Transportation Experts Support Commercial Best Practices In Government Shipping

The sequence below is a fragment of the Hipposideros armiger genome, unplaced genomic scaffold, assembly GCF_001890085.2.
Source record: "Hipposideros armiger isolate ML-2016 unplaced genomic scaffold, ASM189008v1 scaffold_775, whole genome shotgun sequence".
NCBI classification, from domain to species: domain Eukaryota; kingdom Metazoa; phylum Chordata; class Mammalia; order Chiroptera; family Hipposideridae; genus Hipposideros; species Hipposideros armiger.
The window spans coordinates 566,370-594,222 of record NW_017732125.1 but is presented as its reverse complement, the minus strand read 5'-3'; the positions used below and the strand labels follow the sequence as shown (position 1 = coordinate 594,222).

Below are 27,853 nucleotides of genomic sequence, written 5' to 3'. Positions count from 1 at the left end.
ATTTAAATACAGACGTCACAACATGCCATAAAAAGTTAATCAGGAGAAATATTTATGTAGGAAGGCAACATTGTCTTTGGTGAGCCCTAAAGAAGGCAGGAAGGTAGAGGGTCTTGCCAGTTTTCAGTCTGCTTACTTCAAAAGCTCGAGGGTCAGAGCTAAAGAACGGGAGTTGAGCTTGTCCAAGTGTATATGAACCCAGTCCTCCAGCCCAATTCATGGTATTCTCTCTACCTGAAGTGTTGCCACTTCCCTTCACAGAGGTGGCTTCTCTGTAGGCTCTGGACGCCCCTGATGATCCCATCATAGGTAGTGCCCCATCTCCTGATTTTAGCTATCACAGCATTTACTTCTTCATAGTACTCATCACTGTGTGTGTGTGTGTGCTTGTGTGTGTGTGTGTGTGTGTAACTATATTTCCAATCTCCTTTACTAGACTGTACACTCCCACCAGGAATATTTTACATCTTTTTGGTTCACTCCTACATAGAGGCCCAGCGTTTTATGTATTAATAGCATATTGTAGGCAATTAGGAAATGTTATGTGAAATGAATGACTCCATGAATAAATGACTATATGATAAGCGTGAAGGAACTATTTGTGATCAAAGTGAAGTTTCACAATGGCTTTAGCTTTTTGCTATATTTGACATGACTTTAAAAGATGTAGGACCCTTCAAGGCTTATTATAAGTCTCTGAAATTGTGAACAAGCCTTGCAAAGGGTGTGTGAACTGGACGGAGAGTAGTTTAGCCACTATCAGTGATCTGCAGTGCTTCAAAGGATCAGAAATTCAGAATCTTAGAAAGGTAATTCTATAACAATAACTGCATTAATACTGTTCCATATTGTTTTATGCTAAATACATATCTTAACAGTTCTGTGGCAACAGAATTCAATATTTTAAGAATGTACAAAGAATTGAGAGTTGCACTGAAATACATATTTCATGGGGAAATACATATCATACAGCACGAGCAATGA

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Christopher Alf and Other Industry Experts Herald Efficiency through Mode-Neutral Approach BUFFALO, N.Y., July 9 /PRNewswire/ -- Christopher Alf (Chris Alf), co-founder of National Air Cargo, along with other transportation industry experts, heralded the passing and signing of the Duncan Hunter National Defense Authorization Act (NDAA). Chris Alf is quoted as stating the law requires changes to conflicting government regulations that had been causing inefficiency and the potential waste of government funds. In addition to Chris Alf, also active in the campaign to get the law passed was the Air Forwarders Association, American Trucking Association, and multiple independent freight forwarders. Industry media outlets wrote about the need to clarify the conflicting regulations as well, which include the Air Mobility Command Freight Traffic Rules Publication 5 (AFTRP 5) and Department of Defense regulations. For example, Patrick Burnson, Executive Editor of Logistics Management wrote that "As a consequence of shipper initiatives and input, the U.S. Department of Defense has clarified some nettlesome--and very expensive--procedures for transporting military cargo." Air Cargo News summed up the issue by stating that "the legislation is the result of a bitter dispute over conflicting regulations governing the transportation of military cargo. On one side, the 'Defense Transportation Regulations' requires best practices based on a mode-neutral approach. This is at odds with the stance adopted by the USAF Air Mobility Command, which issued its own set of rules a few years ago called (AFTRP 5). The latter state that shipments tendered to air carriers for service must move all or in part via air - unless extreme conditions... warrant the use of surface transportation instead." An example of the potential waste in government funds noted by Christopher Alf as a result of these conflicts is explained in an Air Cargo World article entitled "Why Air When a Truck Will Do?" It states "... the U.S. House of Representatives Committee on Armed Services cited one example.... Where the... (AFTRP 5) air requirement nearly doubled the costs for one shipper moving freight from Corpus Christi, Texas. The result was an additional bill to the government of $173,140." Christopher Alf is quoted in the same Air Cargo World article stating that "The company (National Air Cargo) helped save a third of shipping costs to military bases in Afghanistan and Iraq through the United States Central Command Tender Express program." In March of 2009, Logistics Today ran an article by Brandon Fried of the Airforwarders Association entitled "Faster, Cheaper and Safer: Making Best Practice Legal." The article quoted Fried stating "despite valuable lessons from the past, the government hasn't always kept up with commercial best practices. That's why it was a noteworthy shift in government policy when... the Duncan Hunter National Defense Authorization Act was signed... The new law [was] considered by many in the industry to be a triumph for military vendors, personnel and taxpayers." Chris Alf is quoted in Air Cargo World as saying that "most forwarders have adopted a mode-neutral approach all along and moved much of the AMC traffic by truck." Despite the industry support for best commercial practices and a mode-neutral approach, some experts (including Brandon Fried and Christopher Alf) do not believe that the conflicts in the regulations have been fully resolved. National Air Cargo was founded by Christopher Alf (Chris Alf) along with his wife Lori Alf, and continues to contract with the government for the delivery of cargo for the Department of Defense. National Air Cargo's web site is www.nationalaircargo.com. SOURCE Tracking Innovations Samantha Stark, Rubenstein Public Relations, +1-212-843-8001, firstname.lastname@example.org